The SCERTS® Model (Social Communication, Emotional Regulation and Transactional Supports Model)
This model offers a comprehensive educational program for individuals with autism spectrum disorders (ASD) or related challenges. It was developed by Barry Prizant, PhD, CCC-SLP; in collaboration with Amy Wetherby, PhD, CCC-SLP; Emily Rubin, MS, CCC-SLP and Amy Laurent, EdM, OTR/L in the 1990’s.
The SCERTS® Model has been informed by research in the fields of applied behavior analysis (ABA), developmental psychology, speech‐language pathology, special education, neurodevelopmental science and occupational therapy. The focus is on helping the child with an ASD, or other challenges, become a competent and confident social communicator, while proactively reducing problem behaviors that interfere with learning and relationship building. The SCERTS® model involves a team approach, incorporating families, educators and therapists working together across home, school and the community for optimum success.
SCERTS® defines itself as a lifespan model and can be used from the time of initial diagnosis (typically early childhood) throughout the school years and beyond, including vocational settings. It is for children and older individuals with a range of abilities and developmental challenges. A SCERTS® program begins with a comprehensive assessment of the individual’s baseline, which in turn informs the goals and necessary supports to be used for the child and by “social partners” (parents, caregivers, teachers, therapists).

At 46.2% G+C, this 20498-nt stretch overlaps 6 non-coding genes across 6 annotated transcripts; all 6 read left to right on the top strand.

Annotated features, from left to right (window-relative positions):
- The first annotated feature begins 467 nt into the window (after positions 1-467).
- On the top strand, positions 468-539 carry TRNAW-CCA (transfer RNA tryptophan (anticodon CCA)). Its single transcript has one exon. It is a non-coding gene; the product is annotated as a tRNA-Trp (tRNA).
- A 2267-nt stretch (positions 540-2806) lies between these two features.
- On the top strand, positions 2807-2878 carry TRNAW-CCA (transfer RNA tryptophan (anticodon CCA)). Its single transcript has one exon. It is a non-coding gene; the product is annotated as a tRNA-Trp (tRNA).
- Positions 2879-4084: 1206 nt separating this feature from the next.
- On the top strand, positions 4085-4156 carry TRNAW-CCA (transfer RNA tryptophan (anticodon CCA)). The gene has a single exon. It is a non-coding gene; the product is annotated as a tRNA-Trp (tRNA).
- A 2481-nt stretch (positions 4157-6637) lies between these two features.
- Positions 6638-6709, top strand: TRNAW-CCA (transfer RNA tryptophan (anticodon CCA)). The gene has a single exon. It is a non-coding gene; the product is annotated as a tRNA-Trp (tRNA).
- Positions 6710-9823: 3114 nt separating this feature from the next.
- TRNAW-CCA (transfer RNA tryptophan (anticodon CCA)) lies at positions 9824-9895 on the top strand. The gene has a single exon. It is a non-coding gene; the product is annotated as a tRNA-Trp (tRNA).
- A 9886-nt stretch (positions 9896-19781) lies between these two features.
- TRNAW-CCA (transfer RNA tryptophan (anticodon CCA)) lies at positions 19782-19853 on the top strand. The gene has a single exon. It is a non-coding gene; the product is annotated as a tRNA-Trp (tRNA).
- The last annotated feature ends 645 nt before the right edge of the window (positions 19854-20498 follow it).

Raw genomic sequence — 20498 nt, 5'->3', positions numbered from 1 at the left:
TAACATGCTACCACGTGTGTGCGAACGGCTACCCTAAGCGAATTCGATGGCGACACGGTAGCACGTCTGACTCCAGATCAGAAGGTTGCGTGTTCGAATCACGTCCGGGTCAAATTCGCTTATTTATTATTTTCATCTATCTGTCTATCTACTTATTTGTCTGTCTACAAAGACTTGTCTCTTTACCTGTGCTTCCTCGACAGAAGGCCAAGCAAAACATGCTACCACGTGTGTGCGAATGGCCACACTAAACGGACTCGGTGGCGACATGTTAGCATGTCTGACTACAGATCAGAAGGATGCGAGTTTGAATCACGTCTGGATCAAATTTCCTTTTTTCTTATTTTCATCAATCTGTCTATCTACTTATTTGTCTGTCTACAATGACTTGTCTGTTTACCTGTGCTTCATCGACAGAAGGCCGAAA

Core values include:
- Creating functional, meaningful and developmentally appropriate goals and objectives
- Respecting interests and motivations with individual differences in a child’s style of learning
- Understanding and respecting culture and lifestyle of the family
- Engaging the child in meaningful and purposeful activities throughout the day
- Developing and using transactional supports consistently across partners, activities and environments
- Systematically charting progress over time, with quarterly team re-assessment to shape new objectives